Previously the district had said students were “expected” to wear face coverings but it would not enforce them as it would a dress code violation.
In an email to The Daily Times, Director Rob Britt wrote, “With rising levels of infection due to the community spread of COVID-19, we want to do our part to mitigate the infection rate and number of quarantines in our schools. Therefore we are going to be more restrictive with our face coverings protocol. We want to do all we can to provide the safest and healthiest environment for students and staff in our schools.
“Our state and local health departments agree that face coverings are essential in preventing, mitigating, and reducing the spread of COVID-19. We are committed to do our part to keep our Blount County Schools buildings open for in person learning to the extent feasible and practical.”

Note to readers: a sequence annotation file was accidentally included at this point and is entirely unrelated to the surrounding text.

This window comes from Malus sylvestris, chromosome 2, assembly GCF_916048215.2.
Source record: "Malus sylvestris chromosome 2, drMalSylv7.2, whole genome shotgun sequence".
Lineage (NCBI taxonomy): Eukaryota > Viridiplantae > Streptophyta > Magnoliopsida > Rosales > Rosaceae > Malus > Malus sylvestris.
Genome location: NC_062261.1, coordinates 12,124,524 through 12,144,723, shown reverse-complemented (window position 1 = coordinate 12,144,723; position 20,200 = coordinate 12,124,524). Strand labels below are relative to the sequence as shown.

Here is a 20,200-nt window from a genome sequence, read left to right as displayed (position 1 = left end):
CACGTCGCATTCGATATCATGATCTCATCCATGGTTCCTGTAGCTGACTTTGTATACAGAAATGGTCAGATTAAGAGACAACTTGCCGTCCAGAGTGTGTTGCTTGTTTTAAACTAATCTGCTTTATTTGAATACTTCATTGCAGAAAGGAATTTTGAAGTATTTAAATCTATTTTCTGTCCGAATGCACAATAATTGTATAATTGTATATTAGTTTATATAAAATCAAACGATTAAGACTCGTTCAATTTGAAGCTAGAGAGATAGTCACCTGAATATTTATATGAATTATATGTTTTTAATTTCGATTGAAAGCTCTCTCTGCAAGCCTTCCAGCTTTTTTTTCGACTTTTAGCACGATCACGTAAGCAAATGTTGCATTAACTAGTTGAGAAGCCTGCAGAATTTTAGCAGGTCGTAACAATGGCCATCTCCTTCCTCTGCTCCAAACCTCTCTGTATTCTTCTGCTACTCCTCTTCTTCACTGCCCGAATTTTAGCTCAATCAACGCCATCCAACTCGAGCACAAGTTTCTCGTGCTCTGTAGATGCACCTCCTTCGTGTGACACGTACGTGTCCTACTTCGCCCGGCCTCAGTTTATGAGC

In a phone interview Britt said, “It’s not really a whole lot different than what we’ve been doing,” adding that staff have been required to wear face coverings and the district would heighten awareness of the protocols.
“We will do a lot of reminders and support our students,” providing face masks if they don’t have them, he said.
While school policy allows the district to take action when a student is “defiant,” Britt said, “I don’t anticipate that’s going to happen.” He said he believes most students want to be in school, and school officials will talk with parents about any issues.
Explaining the new emphasis on face coverings, Britt noted, “The two weeks prior to Thanksgiving were our two most difficult weeks,” with some schools and classes moving to online learning in the days before the holiday.
Monday, Nov. 30, BCS was able to fill only 71% of the needs for substitute teachers, and Britt said it is possible some schools will have to move to virtual instruction.
The director said he’s trying to keep schools open as long as the district possibly can. “I want to say to our community that we’ve done all that we can do,” he said. “I hope we’ll have a great deal of cooperation.”
While some on social media questioned whether the school district can require masks, Britt said, “The state Department of Education provides schools the authority to make those kinds of decisions,” and he noted other districts, including Knox County, have had mask mandates.